When Dabo Swinney was hired, he told us to dream big. But who dreams this big?
Who dreams that a place you have loved since you were a small boy, a place that gave you the love of your life, would take you and your family on a journey full of unforgettable experiences?
Who dreams that 4th-and-16 does not represent an impossible down and distance, but instead the beginning of the greatest period in Clemson football history?
Who dreams that you would watch your team toss oranges from the Orange Bowl trophy on the same field where they surrendered 70 points just two years before?
Who dreams that you would return to the state where your grandfather completed an undefeated season as a member of the 1948 Tiger football team to watch the team he taught you to love play against the team your wife’s grandfather won a 1950 national title with as a player? All for a chance to see - for the first time since you were 4-years-old - your favorite team play for a National title.
Who dreams that when Clemson lost to Alabama 45-40 you would ever have another chance to watch Clemson play for a national title?
Who dreams that you would watch them win it all the next year?
Who dreams Hunter Renfrow?
Who dreams that when you were watching a generational quarterback from Gainesville, GA break all Clemson’s records, there was a kid in Cartersville, GA breaking all his high school records?
Who dreams that the joy you used to feel after a win would seem rather insignificant when you think about the joy you feel experiencing this ride with your kids? A ride where they played in the warm blue waters of Miami, watched waves of the Pacific crash into Pebble Beach, experienced rain in the Arizona desert, froze in the French Quarter, learned everything is bigger in Texas, laughed with each other, cried with each other.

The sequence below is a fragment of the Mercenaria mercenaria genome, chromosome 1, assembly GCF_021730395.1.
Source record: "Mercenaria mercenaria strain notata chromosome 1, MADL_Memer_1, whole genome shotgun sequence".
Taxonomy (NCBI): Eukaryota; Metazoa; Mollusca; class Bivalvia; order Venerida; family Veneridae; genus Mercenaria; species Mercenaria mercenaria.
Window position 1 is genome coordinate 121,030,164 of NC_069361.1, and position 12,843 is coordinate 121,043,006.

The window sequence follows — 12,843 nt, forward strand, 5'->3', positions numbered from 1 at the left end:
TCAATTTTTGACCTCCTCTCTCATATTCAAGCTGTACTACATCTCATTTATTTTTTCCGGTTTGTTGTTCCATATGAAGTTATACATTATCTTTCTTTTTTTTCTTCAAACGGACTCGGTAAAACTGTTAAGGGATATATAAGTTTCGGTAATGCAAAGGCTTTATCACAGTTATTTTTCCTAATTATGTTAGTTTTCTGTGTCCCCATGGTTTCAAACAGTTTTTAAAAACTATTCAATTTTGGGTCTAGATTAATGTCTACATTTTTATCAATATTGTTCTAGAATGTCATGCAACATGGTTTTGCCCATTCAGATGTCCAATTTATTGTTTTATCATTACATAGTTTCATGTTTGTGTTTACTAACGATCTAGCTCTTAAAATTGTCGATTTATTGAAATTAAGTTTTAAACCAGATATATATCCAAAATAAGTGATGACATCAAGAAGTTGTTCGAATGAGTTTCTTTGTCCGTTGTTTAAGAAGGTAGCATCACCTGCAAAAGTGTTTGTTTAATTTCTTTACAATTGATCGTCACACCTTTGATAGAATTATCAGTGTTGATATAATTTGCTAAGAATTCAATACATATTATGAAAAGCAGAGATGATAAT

Who dreams that seeing the excitement on your son’s face after he overcame his shyness and asked a player to sign his Tiger Rag would loom larger in your mind than the margin of victory in Jerry World.
Who dreams that in 2008 when you left your 10-month-old daughter in a Buckhead hotel with a 19-year-old Georgia State student whom you’d never met so you could take the MARTA to the Georgia Dome where shortly after you arrive to your seats you hear the first guitar chords of “Sweet Home Alabama” blare throughout the stadium and watch 75% of the crowd rise in unison and sing like it was the last time they would ever get to sing the song and you feel like the distance between the two programs was bigger than the distance it took to fly to Santa Clara 10 years later to experience that same song come on the stadium speakers early in the 4th quarter with your now 11-year-old daughter standing next to you, only this time you are the ones singing “Sweet Home Alabama” as the Tide rolls home?
Who dreams that you would be staring out a plane window at the snow covered Rockies less than 24 hours after your team reached the mountaintop of its sport for the second time in three years and think that the outcome of the game matters less and less and the memories created matter more and more?